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March 26, 2012

Tip of the Week 

Insurance Against Mediocrity 

Manners

What it is: Socially acceptable ways of acting based on the social norms and customs of the group

Why It's Important:  Manners demonstrate to others the level of respect you have for them . . . and yourself.  Your manners influence the respect you receive from others in return.

The Problem:  Entitled Mindset

An entitled mindset creates a self-centered attitude that consider ‘please’ and ‘thank you’ phony and demeaning.  Manners become a social contract during the Renaissance Period as a response to the violence and crude behaviors of the Medieval Period before. Lessons learned from the Bubonic Plague included voluntary limitations on one’s behavior to promote the health and welfare of the community.   

Okay, that’s a bit heavy

My point is simply that manners aren’t just niceties that we have to do just because someone said we had to; they are important behaviors that help us stay connected to a community that supports and respects us..

The Tip:  Placemats & Tablecloths

Consciously design different table setting options and observe the natural affect the environment has on your child’s table manners.

Step 1:  Select a common meal that you have both at home and restaurants, e.g., hamburger, spaghetti, etc.

Step 2:  Serve the meal twice without changing any normal table setting conditions.  For example, I normally use placemats directly on the kitchen table or at the kitchen counter.  For this step, just go about your meals business-as-usual, but objectively observe the patterns such as:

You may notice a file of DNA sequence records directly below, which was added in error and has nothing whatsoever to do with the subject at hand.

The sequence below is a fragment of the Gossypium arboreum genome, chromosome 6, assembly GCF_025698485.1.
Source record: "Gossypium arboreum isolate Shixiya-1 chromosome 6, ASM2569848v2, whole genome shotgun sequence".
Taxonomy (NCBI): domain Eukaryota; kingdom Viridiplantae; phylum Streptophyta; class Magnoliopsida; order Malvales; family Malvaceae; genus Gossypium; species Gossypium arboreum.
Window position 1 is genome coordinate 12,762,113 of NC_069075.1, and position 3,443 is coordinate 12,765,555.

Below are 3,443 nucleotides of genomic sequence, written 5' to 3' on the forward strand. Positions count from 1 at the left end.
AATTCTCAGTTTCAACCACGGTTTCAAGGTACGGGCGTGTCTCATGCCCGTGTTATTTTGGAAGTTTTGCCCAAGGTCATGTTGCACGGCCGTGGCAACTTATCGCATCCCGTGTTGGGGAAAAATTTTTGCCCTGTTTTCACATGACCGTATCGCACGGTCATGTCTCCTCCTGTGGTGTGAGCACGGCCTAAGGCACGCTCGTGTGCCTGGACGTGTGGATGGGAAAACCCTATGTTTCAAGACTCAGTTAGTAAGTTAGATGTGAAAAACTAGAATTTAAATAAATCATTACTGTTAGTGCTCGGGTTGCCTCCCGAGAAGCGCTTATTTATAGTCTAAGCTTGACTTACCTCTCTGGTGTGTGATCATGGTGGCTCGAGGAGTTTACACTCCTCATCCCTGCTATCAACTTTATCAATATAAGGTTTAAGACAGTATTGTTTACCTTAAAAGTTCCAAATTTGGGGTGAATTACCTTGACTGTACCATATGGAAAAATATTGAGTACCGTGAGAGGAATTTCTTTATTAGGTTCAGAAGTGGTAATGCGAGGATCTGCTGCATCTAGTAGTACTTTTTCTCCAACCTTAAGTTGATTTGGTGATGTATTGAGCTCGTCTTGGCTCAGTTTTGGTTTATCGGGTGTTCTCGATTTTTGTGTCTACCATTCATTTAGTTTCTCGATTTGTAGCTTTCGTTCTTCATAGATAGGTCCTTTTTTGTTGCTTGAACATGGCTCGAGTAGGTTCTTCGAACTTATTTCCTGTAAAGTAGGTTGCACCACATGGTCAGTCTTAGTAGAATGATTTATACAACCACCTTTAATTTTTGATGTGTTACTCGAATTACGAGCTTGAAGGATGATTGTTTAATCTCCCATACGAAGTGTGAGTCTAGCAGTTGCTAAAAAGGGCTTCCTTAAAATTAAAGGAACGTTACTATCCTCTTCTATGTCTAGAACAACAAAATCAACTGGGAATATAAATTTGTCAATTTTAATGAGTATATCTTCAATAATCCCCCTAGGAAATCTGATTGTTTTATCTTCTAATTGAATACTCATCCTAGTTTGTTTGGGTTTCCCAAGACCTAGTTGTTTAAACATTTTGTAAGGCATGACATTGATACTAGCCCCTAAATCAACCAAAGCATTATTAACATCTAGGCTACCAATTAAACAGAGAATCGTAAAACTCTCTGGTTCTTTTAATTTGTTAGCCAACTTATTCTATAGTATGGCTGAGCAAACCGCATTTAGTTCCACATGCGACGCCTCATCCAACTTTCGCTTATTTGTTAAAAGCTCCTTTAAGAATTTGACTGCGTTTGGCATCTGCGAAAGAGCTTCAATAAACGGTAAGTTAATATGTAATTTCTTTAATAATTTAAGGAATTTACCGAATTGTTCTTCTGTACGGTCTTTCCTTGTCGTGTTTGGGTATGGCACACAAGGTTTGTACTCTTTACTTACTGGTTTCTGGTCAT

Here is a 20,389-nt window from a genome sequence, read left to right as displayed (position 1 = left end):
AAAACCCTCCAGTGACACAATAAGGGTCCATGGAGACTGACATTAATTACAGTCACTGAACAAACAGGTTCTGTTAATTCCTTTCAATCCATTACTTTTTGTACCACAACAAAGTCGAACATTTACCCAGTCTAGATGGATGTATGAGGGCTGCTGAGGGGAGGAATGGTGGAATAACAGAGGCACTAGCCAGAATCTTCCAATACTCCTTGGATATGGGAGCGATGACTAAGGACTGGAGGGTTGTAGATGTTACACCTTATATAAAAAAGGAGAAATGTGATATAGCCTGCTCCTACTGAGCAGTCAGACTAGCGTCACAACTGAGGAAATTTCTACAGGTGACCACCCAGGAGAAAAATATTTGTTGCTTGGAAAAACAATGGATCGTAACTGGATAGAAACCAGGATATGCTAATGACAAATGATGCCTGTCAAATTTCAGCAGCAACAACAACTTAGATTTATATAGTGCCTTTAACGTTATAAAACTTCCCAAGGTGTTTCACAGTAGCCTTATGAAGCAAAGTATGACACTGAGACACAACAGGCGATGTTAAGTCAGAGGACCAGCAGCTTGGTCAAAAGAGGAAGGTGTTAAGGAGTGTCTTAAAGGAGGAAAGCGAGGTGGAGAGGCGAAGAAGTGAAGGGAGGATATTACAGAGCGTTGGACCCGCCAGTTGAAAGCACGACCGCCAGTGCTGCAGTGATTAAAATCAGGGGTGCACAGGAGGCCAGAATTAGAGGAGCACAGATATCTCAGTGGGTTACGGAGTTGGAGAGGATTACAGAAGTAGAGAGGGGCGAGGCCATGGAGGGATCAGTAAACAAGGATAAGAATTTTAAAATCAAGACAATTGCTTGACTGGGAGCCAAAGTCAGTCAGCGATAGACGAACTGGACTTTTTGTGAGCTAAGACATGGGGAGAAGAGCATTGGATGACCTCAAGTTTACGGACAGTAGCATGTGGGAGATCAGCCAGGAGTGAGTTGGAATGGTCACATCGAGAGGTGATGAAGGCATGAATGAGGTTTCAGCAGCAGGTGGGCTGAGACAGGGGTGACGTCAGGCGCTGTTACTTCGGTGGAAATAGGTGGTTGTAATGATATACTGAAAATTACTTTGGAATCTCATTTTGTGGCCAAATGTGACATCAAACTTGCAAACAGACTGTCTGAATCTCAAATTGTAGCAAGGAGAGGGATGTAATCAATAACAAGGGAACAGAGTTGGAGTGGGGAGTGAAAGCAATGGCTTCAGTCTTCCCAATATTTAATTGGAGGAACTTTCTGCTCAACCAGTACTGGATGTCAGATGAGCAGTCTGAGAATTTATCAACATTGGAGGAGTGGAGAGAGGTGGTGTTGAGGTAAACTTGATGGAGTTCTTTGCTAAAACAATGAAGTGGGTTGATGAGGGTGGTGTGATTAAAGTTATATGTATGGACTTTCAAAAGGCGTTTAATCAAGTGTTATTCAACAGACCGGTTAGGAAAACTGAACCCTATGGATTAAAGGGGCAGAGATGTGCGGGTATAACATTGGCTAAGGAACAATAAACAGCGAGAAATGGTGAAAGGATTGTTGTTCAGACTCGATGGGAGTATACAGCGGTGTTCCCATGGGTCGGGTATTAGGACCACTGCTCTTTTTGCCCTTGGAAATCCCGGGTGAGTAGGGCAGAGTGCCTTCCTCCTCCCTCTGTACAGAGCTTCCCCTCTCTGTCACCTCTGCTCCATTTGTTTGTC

·        Napkin in laps

·        Elbows on table

·        Talking with food in the mouth

·        Reaching for stuff

·        Seated squarely facing the table

·        Staying in the seat for the entire meal

Recommended:

·        Observe the business-as-usual meal at least twice to be sure you validate your observations as true patterns.

·        Jot down your observations immediately after the meal while the experience is fresh.

Step 3:  Change something about business-as-usual and observe twice more.  For example, remove the placemat, change the placemat to a new shape or color, add a tablecloth, change seat assignments, change the way food is placed on the table, etc. 

Step 4:  Share the experiment and your observations with your family.  Ask curious questions and ask for input that might make mealtime easier.  Jot down the suggestions.

Step 5:  Experiment again with one of the suggestions, but this time let your family in on the whole thing and debrief the experience during dinner. 

 

The Benefits 

Collaboration – You’ll transform nagging about manners into collaboration for solutions that your whole family will own.

Peaceful Meals – Talk of elbows and napkins becomes curious and non-judgmental.

Improved Manners – Need I say more?

 

Related Articles:  Children are Unpredictable,

Related Tip of the Week:  Dissent,

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